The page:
Institute for War and Peace Reporting | Giving Voice, Driving Change

Where Next for the Displaced?

About 110,000 refugees remain in Macedonia, and the hard questions begin: what will they do, where will they go, will they ever return? And will last week's promises of help ever materialise?
By Iso Rusi

Less than a fortnight ago, Blace was a swamp on the Kosovo-Macedonian border, packed with tens of thousands of Kosovo refugees waiting to enter Macedonia. Even now, who remembers? Blace became a global symbol of humanitarian catastrophe, a graphic measure of the scale of the ethnic cleansing underway in Kosovo. Images of the depredation were broadcast hundreds of times daily around the world and reprinted in thousands of daily papers. Yet the media failed to answer the question why getting into Macedonia had become so hard, why it took days to get desperate families out of the mud and into the homes of relatives and friends or properly provisioned refugee camps. Nobody knew whether to blame the Macedonian Government, or the UNHCR and the humanitarian aid organisations. In the end it didn't matter. The swamp--where the refugees stood for days in the cold driving rain, denied proper food, water and sanitary facilities--has been cleared. Now, the bulk of the original 110,000 are in refugee camps built by NATO, with a further 10,000-14,000 in Albania. Seven thousand more are Turkey, Germany or Norway. Presently about 1,500 refugees leave Macedonia daily, a small dent in the total 100,000 that the European Union and the US have promised to take. Turkey has offered refuge to 20,000 and Germany has taken 5,000 from the 40,000 it says it can accommodate. Millions of dollars worth of aid has been pledged but as of the start of this week, only two million dollars' worth delivered. And this is all for now. After announcing that 20,000 refugees will be placed at a US naval base in Cuba, Washington now holds silent. Countries such as Greece and Denmark, which were supposed to take 5,000 refugees each, say nothing.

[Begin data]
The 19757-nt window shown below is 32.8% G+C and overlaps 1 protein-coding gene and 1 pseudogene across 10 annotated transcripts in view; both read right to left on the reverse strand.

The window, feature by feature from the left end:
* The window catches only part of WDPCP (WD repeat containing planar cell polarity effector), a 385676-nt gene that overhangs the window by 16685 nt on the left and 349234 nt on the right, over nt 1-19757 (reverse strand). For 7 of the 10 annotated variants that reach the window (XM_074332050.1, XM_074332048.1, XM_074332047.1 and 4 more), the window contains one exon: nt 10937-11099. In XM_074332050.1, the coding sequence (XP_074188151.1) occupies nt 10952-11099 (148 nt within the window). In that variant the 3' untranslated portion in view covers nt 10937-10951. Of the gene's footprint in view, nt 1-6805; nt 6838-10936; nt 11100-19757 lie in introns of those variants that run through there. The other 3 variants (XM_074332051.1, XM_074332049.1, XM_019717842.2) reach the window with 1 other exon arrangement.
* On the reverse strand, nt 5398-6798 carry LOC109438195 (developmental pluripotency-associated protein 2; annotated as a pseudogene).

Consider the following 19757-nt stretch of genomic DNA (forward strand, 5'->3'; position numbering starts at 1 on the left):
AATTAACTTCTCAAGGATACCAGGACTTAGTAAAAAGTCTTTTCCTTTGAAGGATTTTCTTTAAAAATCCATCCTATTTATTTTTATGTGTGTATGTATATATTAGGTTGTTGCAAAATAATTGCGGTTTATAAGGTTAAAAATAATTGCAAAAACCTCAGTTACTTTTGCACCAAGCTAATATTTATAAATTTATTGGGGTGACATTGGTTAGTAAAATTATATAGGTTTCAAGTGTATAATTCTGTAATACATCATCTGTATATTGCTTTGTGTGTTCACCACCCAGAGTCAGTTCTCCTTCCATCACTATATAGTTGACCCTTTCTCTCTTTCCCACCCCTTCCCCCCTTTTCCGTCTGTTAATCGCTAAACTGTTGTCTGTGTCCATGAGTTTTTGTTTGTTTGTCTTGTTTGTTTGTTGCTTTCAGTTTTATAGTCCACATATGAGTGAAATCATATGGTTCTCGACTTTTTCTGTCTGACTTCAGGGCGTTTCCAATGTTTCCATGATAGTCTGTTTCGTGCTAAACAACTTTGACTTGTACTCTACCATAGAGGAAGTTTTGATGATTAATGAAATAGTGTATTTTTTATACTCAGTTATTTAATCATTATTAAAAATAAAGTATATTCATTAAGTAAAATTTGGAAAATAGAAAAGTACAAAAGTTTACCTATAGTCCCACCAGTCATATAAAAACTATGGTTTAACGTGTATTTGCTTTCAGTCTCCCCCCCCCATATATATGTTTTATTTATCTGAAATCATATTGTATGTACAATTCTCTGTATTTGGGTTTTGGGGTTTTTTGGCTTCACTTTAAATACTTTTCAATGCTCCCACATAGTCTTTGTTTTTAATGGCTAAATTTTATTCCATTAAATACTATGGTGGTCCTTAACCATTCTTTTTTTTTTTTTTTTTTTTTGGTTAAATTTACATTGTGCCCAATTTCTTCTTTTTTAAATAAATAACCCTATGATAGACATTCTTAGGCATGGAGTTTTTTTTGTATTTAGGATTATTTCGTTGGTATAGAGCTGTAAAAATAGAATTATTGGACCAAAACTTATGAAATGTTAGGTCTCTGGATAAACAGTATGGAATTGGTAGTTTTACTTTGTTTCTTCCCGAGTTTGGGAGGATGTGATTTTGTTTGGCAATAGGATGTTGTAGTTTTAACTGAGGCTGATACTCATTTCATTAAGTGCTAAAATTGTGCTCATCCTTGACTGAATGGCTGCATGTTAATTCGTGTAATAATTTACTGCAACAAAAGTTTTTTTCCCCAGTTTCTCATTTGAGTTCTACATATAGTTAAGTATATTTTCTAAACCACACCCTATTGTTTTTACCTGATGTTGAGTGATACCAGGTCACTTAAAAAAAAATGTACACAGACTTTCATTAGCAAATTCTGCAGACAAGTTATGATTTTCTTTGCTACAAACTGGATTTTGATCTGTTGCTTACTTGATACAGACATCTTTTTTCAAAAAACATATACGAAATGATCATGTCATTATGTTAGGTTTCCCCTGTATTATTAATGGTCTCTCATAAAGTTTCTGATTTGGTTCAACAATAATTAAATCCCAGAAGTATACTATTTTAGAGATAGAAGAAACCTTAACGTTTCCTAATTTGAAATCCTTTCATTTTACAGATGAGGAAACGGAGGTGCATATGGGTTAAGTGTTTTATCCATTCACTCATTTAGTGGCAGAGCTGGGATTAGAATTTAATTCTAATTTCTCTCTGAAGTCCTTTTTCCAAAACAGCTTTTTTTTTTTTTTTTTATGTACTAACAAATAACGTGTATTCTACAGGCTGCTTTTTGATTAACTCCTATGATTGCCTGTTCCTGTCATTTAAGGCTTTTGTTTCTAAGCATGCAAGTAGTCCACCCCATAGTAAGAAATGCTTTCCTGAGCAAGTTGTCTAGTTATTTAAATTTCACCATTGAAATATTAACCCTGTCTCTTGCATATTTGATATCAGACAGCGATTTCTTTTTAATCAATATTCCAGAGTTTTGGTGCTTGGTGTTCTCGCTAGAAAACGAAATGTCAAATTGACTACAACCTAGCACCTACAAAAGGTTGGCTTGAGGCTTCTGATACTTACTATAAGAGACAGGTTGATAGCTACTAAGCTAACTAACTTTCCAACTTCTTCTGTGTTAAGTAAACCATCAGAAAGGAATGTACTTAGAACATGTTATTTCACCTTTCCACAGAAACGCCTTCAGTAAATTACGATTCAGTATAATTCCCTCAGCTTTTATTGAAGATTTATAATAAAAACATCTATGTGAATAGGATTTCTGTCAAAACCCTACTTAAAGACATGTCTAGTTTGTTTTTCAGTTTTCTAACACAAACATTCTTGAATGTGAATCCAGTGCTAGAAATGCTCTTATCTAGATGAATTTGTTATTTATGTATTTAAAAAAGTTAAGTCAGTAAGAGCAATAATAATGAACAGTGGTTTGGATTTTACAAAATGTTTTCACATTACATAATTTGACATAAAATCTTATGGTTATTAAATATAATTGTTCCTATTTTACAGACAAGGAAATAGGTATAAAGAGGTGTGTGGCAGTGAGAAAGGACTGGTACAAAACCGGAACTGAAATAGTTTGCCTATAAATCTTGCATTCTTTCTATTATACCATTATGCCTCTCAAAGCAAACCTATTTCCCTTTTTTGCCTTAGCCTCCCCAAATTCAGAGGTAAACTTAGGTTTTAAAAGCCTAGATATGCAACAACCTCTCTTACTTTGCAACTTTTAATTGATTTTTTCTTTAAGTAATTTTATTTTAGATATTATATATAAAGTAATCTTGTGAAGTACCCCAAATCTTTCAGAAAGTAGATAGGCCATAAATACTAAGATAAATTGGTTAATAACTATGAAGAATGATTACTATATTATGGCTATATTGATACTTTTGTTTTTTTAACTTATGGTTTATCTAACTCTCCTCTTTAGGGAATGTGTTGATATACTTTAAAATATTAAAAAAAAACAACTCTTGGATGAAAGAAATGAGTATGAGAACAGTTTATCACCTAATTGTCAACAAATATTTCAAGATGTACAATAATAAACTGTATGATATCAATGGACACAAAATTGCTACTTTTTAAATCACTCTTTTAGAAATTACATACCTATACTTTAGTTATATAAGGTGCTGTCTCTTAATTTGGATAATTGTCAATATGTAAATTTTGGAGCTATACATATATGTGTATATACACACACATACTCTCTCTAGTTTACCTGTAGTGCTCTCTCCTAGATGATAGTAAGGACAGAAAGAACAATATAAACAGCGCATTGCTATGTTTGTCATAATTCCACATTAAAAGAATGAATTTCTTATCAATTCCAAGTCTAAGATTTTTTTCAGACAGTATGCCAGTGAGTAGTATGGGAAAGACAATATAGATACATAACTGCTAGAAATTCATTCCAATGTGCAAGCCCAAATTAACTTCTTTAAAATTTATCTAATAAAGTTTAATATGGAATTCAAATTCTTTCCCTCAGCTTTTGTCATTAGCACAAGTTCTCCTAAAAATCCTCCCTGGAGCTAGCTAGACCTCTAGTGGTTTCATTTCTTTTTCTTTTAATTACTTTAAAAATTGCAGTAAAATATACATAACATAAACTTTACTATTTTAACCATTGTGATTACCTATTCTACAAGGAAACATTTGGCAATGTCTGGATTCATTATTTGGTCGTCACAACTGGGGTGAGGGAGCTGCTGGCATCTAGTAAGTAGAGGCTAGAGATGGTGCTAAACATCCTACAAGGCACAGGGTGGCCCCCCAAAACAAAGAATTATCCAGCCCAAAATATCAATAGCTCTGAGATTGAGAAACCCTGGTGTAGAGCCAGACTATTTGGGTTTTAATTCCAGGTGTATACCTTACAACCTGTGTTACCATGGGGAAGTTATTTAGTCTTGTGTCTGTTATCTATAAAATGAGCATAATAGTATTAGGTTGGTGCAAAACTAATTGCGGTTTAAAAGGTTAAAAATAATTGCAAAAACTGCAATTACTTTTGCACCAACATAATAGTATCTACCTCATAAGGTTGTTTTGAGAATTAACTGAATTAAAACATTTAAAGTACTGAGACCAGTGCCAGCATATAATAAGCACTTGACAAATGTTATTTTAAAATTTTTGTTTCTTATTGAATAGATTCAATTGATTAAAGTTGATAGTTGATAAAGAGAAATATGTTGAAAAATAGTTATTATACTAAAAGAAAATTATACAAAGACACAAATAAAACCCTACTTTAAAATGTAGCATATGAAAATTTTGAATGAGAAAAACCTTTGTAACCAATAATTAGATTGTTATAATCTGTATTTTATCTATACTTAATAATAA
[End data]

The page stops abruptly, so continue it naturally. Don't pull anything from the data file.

Thus the largest refugee camp in Macedonia, in Stenkovec, near Skopje, where 30,000 refugees are placed, is becoming a reception camp, instead of a transit one. And this requires a lot more than a town of tents. Meanwhile the 'disappearance' of 10,000 refugees during the clearance of Blace--triggering Western fears of forced return to Serbian hands, even secret massacres -- has been solved. EU European Commissioner Hans van der Broek told A1 TV that the refugees had been 'found' and the UN refugee agency (UNHCR) informed. However, the panic created by the clearance of Blace, overnight and out of sight of international agencies, indicates the nervousness of all involved. With NATO intending to see control of the camps fully handed over to Macedonian civilian control within a week, some refugees fear mistreatment by Macedonian officials.